"Mr. Karlgaard is absolutely right to note that there's a Shakespearian quality to this long-running and ongoing drama. But they're not re-running the same play every night, or even relying upon a static cast of players...."

cacchip said...

Re: Bruce Hayden: read groklaw. they cover it in far more depth than I can do in a single comment. Yes it is a very informed decision. Here is one interesting note - On appeal, Samsung would likely argue that Judge Koh's ruling to keep evidence of "prior art"—evidence that designs similar to Apple's iPhone and iPad existed before Apple got certain patents on those products—out of the hands of the jury was wrong and that the case should be retried.

Early on in the trial, Samsung strenuously objected to Judge Koh's decision to exclude evidence it argued proved Apple copied elements of the iPhone from Sony Corp., which could have been used to undercut the validity of patents on Apple designs.

cacchip said...

Also Bruce according to the foreman the jury didn't read the instructions. From the Verge's live blog:

The foreman told a court representative that the jurors had reached a decision without needing the instructions.

Beldar said...

Judges read the entire jury charge, including all the instructions and definitions and jury questions, to the entire jury in open court as part of the record before the jury begins its deliberations.

In this case, I've read that that took hours.

It's also quite common for judges to give jurors their own sets of written instructions to read and follow along as the judge is reading them aloud, but I don't know if that was done in this case or not.

Whether, and how frequently, the jurors then decide to refer back to their written instructions is entirely up to them.

A short deliberation simply means the jurors had all, or nearly all, reached agreement, or near-agreement, independently before they began deliberating. It does NOT imply carelessness or breach of duty on the jurors' part.

A few years ago, I tried a two-week medical malpractice case in which the entirety of jury deliberations was eight minutes. They obviously spent no time re-reading and arguing over the court's charge, nor did they need to. They spent more time picking a forum than they did discussing the case, but all twelve of them were already in agreement about the case when the deliberations started. They'd paid close attention, and the fact that they all reached the same conclusions simply meant that the outcome of the case was, to them, obvious.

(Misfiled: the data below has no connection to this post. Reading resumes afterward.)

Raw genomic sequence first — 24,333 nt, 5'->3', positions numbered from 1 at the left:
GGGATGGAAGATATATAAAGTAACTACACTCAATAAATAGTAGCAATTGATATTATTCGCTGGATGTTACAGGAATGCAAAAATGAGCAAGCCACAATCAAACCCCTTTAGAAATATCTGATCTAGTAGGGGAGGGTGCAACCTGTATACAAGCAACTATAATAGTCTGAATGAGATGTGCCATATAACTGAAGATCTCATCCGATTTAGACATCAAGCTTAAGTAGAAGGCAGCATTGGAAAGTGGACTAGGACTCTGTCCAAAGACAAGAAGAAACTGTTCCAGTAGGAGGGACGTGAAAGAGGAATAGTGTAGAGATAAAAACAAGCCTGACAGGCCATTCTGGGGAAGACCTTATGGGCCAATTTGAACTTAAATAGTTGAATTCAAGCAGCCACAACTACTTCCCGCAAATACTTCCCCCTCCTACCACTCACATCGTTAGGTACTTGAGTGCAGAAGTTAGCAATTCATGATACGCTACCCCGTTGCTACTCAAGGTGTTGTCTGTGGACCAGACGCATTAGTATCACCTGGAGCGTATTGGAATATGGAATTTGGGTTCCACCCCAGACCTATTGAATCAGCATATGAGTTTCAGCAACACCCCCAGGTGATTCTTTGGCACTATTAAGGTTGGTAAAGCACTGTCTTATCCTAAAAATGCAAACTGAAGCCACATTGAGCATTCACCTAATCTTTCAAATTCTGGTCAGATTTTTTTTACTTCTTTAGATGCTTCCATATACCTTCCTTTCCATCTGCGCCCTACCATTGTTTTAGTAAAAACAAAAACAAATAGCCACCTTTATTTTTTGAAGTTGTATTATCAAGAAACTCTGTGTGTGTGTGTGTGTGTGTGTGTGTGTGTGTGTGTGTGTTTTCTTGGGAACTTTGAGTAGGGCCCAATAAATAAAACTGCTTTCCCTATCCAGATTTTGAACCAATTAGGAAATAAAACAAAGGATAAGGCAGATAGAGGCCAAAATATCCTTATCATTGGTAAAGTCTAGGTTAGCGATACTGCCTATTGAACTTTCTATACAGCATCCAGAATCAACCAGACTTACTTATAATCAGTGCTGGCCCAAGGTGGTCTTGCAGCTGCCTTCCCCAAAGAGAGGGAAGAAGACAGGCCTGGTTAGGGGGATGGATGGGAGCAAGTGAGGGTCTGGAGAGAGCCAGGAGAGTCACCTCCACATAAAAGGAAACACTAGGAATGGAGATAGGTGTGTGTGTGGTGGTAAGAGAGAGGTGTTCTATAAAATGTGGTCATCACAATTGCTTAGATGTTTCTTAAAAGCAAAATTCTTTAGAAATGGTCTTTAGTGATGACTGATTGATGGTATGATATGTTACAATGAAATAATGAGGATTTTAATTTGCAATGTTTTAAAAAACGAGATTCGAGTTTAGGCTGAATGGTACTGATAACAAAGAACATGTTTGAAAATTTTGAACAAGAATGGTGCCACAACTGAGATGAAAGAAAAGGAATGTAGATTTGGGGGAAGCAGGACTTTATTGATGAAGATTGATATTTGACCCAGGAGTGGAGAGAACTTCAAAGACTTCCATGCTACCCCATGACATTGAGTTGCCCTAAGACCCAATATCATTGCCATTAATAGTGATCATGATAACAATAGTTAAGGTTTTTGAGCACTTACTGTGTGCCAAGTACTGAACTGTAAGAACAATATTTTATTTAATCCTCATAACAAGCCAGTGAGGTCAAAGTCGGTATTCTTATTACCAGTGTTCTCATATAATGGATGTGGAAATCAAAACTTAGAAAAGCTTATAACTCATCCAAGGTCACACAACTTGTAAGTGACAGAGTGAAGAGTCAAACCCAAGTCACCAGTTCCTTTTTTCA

Beldar said...

Sorry, meant "picking a foreman." If I'd said "presiding juror," which is the modern nomenclature, I suppose I wouldn't have made that particular mistake.

john smith said...

I don't really understand why anyone would think Android is a rip-off, the cellphone industry is suppose to find new technology to add to their phones and other devices. Apple didn't invent the touch screen and models like SIRI have been made before (just maybe not as accurate, SIRI itself is inaccurate.)
The only reason I can think of is that Apple simply is just wanting to destroy all other competing companies by saying they copied their phone because it' slim/flat, has a touch screen and it comes in black and white " just like the iphone ".

people are bound to think/invent similar things.

On another note, 'I' feel like Apple hasn't done so great with handling the company.

Joshua john said...

I believe that the reason for Apple going after Samsung, is because apple feels that they can no longer maintain a competitive edge in the handheld market. With Android being more user friendly, and the handheld devices being somewhat cheaper, more people are moving to Android. I have friends that have made the switch from the iphone to Samsung/Google/Android devices, and they have said that they regret that they took so long to make the move, and that the ease of use is by far better than the iPhone.